Boeing has delivered 56% fewer airplanes compared to May 2018, citing the continued suspension of the 737 MAX as the main culprit for the low figure. Having delivered 68 planes in May 2018, the U.S. planemaker delivered only 30 last month. For the first five months of 2019 net orders now stand at a total of minus 125. For the same period, Airbus delivered 81 aircraft, an increase of 59% compared to May 2018, making a total of 313 aircraft for the year, up 40% on the same period in 2018.
However, it is not all bad news for Boeing as the U.S. Federal Aviation Administration announced on Wednesday, June 12, at an aviation safety conference in Cologne, Germany that, without giving a precise date, the beleaguered 737 MAX will be flying again by December. While the FAA is “under a lot of pressure,” Ali Bahrami, the U.S. regulator’s associate administrator for aviation safety said the Max will be returned to service “when we believe it will be safe.”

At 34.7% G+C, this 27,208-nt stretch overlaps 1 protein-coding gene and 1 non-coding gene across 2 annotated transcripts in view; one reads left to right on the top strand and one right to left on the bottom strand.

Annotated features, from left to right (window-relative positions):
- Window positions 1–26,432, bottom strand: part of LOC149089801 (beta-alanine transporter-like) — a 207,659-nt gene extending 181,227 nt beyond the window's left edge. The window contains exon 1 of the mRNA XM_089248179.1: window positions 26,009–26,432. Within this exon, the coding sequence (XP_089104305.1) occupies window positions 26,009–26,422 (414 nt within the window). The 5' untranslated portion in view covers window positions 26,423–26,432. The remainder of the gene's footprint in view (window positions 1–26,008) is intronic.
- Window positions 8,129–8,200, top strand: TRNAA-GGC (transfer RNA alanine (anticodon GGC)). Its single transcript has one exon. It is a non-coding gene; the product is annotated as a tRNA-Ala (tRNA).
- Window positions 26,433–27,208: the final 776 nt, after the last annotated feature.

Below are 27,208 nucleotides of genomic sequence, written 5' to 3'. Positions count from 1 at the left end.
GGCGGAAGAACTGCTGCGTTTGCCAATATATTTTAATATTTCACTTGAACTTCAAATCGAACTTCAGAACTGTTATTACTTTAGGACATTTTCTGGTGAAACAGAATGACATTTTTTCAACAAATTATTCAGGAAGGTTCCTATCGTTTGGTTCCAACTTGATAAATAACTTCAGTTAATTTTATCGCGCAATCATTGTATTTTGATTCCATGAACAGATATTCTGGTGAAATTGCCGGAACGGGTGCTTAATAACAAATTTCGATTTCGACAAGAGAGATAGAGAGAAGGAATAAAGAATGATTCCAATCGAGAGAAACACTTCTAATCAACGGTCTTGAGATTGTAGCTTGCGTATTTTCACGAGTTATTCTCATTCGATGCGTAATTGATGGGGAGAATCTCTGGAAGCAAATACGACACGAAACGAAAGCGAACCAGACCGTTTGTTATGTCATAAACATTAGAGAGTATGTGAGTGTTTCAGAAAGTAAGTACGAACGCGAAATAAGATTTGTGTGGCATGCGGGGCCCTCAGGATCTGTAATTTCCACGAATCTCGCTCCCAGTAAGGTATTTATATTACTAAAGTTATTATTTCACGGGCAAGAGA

The timing of the news from the FAA could not be better for Boeing who would normally look to the forthcoming Parish Air Show, beginning June 17, as a major opportunity to secure sales in what is always a very competitive arena with its close rival, Airbus. It is estimated that the highly prized commercial wide-body jet market is currently worth around US$10 billion, and Boeing has long been in negotiations with Chinese carriers over a potential deal worth an estimated US$30 billion before customary deductions and finalizing of jet types. Boeing is hoping to boost sales of the 777-9 which has suffered a slump in sales, along with the 787 Dreamliner, with an order of what is believed to be 100 aircraft. However the trade war between the U.S and China, instigated by President Trump, has proven to create a stumbling block for any current deal to be struck.Email Post to a Friend